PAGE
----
Category: Professional Posters
Purpose: As competition for postgraduate training increases, students continue to explore options to diversify time and efforts during pharmacy school to improve chances of obtaining postgraduate training. While placement in these positions often related to interview performance, attainment of an initial interview is often determined by application materials, which depict a candidate’s involvement during their professional years of pharmacy school. Due to lack of available literature on this topic, this study evaluated two graduating classes of PharmD candidates to determine a correlation between time allocation during the professional years of pharmacy school with obtaining an initial interview for a postgraduate position.
Methods: An anonymous survey, composed of 45 questions, was administered to two graduating classes of PharmD candidates at a single institution one week prior to graduation. This survey assessed each students’ time allocation among various activities during the professional years of pharmacy school including but not limited to: the professional pharmacy setting in which students worked (community, hospital, industry...etc), the number of pharmacy organizations involved with, the number of leadership positions held within these organizations, and involvement with research activities throughout the P1 to P4 years. Additionally this survey also assessed average number of hours spent per week working in a pharmacy setting in addition to hours performing activities related to professional and non professional organizations. The number of interviews attained as well as the acceptance rates for postgraduate programs was also assessed. Student data was divided into three groups: those who applied to residency, those that applied to fellowship and the aggregate of both. To determine if a students’ level of activity throughout the professional years of pharmacy school correlates to being offered an interview for postgraduate training, the data within each of these groups was quantified and subsequently compared between those who were offered an interview and those who were not. Trends in data were then assessed between groups to evaluate any correlations that may have occurred.
Results: A total of 537 graduating PharmD students completed this survey. One hundred and eighty five students applied for postgraduate training (41 fellowship, 156 residency, and 6 both). Among applicants, 155 were offered interviews: 39 (95 percent) for fellowship and 120 (77 percent) for residency. Of all candidates who received an interview for postgraduate training 95 percent had a grade point average (GPA) of 3.0 or greater. Of those who attained at least one interview, 23 percent of fellowship and approximately 33 percent of residency applicants performed research during the P3/P4 years, compared to 16 percent of all applicants who did not receive any interviews. Regarding leadership roles within professional pharmacy organizations, approximately 50 percent of all applicants offered at least one interview (residency or fellowship) held one or more position(s) during the P2/P3 year compared to only 25 percent of all applicants that did not receive any interviews. Forty percent of applicants who achieved an interview were employed as an intern in the hospital setting versus less than 20 percent of those who did not receive any interviews. Ultimately, 87 candidates were offered positions: 16 (41 percent) fellowship position and 71 (59 percent) residency.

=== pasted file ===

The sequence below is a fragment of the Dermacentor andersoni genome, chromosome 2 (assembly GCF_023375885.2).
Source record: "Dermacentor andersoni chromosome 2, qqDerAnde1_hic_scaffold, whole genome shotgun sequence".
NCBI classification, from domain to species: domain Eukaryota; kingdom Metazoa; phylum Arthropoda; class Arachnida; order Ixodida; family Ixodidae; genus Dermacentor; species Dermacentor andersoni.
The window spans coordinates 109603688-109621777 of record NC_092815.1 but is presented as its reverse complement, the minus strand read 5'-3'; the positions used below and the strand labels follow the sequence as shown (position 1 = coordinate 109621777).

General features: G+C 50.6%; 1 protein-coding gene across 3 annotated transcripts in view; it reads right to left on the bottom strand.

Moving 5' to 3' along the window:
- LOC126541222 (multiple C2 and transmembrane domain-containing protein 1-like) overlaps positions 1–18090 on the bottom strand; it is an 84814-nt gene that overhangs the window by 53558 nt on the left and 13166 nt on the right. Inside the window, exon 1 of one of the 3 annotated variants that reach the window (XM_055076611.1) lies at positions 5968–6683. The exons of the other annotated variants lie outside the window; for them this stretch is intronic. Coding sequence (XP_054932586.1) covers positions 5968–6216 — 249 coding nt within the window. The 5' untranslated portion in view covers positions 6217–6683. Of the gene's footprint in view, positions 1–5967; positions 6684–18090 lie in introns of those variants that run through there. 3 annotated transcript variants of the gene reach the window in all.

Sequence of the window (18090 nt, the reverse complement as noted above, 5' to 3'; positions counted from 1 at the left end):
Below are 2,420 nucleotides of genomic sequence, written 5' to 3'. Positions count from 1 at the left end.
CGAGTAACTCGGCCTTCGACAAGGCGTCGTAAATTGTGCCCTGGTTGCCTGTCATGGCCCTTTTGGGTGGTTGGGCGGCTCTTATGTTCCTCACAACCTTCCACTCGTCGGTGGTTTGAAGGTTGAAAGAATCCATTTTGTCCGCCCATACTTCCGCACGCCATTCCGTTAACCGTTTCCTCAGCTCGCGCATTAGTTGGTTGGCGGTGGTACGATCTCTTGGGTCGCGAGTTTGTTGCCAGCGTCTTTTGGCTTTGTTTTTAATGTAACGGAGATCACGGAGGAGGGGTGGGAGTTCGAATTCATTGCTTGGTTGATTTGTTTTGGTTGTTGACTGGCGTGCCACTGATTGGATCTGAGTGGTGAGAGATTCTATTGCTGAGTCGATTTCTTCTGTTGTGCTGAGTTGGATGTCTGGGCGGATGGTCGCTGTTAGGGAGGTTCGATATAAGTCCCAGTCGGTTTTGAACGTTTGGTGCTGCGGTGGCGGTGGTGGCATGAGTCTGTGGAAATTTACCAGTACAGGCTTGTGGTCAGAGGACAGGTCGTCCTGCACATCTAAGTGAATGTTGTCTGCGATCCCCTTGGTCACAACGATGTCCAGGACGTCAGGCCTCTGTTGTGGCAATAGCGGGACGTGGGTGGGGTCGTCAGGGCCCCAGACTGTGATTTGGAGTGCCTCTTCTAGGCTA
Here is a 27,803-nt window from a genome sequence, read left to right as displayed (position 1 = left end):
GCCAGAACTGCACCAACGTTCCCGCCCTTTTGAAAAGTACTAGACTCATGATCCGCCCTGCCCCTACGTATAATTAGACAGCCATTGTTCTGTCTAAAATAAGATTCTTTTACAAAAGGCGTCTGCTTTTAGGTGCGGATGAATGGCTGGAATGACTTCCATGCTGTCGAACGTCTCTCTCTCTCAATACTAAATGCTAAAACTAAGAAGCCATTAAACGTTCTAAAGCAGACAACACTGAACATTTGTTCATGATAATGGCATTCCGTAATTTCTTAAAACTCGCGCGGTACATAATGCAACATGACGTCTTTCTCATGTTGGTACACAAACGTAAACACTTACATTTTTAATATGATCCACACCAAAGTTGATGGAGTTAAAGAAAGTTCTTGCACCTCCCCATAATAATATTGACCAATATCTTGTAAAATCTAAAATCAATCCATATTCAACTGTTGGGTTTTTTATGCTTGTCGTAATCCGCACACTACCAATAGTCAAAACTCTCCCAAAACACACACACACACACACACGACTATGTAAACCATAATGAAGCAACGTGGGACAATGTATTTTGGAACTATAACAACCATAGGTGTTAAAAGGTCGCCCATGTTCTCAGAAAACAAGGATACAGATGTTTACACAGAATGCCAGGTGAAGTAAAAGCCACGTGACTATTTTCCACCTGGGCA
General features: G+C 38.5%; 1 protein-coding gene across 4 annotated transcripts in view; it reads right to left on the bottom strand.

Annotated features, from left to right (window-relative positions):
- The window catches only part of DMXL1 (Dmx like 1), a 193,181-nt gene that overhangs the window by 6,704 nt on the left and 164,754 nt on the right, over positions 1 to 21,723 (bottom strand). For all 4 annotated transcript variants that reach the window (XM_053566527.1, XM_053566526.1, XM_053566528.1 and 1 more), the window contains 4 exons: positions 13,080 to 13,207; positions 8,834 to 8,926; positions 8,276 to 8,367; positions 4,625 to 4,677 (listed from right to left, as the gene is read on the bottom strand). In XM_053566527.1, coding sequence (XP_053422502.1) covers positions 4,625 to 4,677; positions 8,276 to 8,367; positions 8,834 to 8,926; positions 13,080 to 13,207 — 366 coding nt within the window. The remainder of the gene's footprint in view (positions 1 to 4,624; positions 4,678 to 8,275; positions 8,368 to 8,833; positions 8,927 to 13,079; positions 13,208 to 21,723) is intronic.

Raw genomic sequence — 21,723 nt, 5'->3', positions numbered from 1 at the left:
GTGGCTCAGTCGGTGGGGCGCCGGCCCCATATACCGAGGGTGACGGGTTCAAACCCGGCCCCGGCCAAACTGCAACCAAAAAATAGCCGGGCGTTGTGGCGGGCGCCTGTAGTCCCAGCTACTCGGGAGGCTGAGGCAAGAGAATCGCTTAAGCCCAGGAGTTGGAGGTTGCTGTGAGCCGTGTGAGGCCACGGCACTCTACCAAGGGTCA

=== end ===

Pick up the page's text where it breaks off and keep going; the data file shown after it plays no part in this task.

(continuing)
Conclusion: This study, evaluating two years of students graduating from a large school of pharmacy, suggests that there are multiple variables that influence a candidate’s chance of attaining an interview for postgraduate training. The likelihood of attaining an interview appears to be correlated to achieving a high GPA, involvement in professional pharmacy organizations, participating in research, as well as work experience (specifically hospital work) during their professional years. Based on these results, students should continue to seek additional opportunities outside the academic environment to be considered strong candidates for these increasingly competitive positions.